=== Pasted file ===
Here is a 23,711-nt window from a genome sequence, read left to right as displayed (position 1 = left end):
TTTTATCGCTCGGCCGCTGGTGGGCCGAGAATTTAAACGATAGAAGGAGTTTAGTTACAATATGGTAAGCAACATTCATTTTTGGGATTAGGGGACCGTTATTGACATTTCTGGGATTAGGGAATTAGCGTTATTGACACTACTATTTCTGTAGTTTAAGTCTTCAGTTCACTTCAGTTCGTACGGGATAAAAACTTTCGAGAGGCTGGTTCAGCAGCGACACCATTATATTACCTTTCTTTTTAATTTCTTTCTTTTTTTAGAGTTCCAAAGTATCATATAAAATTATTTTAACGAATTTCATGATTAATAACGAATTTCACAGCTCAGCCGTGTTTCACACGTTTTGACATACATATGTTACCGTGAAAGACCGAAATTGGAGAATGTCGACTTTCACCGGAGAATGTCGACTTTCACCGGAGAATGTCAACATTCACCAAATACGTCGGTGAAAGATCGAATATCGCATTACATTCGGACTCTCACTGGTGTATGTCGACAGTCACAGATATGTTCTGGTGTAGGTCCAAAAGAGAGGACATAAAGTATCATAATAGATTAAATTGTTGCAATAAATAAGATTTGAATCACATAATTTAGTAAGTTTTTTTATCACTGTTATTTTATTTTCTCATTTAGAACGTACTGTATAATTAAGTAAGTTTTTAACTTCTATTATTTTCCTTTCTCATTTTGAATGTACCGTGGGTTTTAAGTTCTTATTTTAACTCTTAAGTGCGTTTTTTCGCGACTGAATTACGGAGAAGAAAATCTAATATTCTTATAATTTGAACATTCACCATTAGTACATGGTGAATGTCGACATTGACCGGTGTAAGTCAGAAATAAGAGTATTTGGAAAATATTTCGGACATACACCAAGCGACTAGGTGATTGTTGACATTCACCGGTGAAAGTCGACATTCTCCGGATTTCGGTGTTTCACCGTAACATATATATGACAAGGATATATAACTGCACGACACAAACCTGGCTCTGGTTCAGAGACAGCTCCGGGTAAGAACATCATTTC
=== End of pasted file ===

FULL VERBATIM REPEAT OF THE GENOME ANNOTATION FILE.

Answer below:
Here is a 23,711-nt window from a genome sequence, read left to right as displayed (position 1 = left end):
TTTTATCGCTCGGCCGCTGGTGGGCCGAGAATTTAAACGATAGAAGGAGTTTAGTTACAATATGGTAAGCAACATTCATTTTTGGGATTAGGGGACCGTTATTGACATTTCTGGGATTAGGGAATTAGCGTTATTGACACTACTATTTCTGTAGTTTAAGTCTTCAGTTCACTTCAGTTCGTACGGGATAAAAACTTTCGAGAGGCTGGTTCAGCAGCGACACCATTATATTACCTTTCTTTTTAATTTCTTTCTTTTTTTAGAGTTCCAAAGTATCATATAAAATTATTTTAACGAATTTCATGATTAATAACGAATTTCACAGCTCAGCCGTGTTTCACACGTTTTGACATACATATGTTACCGTGAAAGACCGAAATTGGAGAATGTCGACTTTCACCGGAGAATGTCGACTTTCACCGGAGAATGTCAACATTCACCAAATACGTCGGTGAAAGATCGAATATCGCATTACATTCGGACTCTCACTGGTGTATGTCGACAGTCACAGATATGTTCTGGTGTAGGTCCAAAAGAGAGGACATAAAGTATCATAATAGATTAAATTGTTGCAATAAATAAGATTTGAATCACATAATTTAGTAAGTTTTTTTATCACTGTTATTTTATTTTCTCATTTAGAACGTACTGTATAATTAAGTAAGTTTTTAACTTCTATTATTTTCCTTTCTCATTTTGAATGTACCGTGGGTTTTAAGTTCTTATTTTAACTCTTAAGTGCGTTTTTTCGCGACTGAATTACGGAGAAGAAAATCTAATATTCTTATAATTTGAACATTCACCATTAGTACATGGTGAATGTCGACATTGACCGGTGTAAGTCAGAAATAAGAGTATTTGGAAAATATTTCGGACATACACCAAGCGACTAGGTGATTGTTGACATTCACCGGTGAAAGTCGACATTCTCCGGATTTCGGTGTTTCACCGTAACATATATATGACAAGGATATATAACTGCACGACACAAACCTGGCTCTGGTTCAGAGACAGCTCCGGGTAAGAACATCATTTC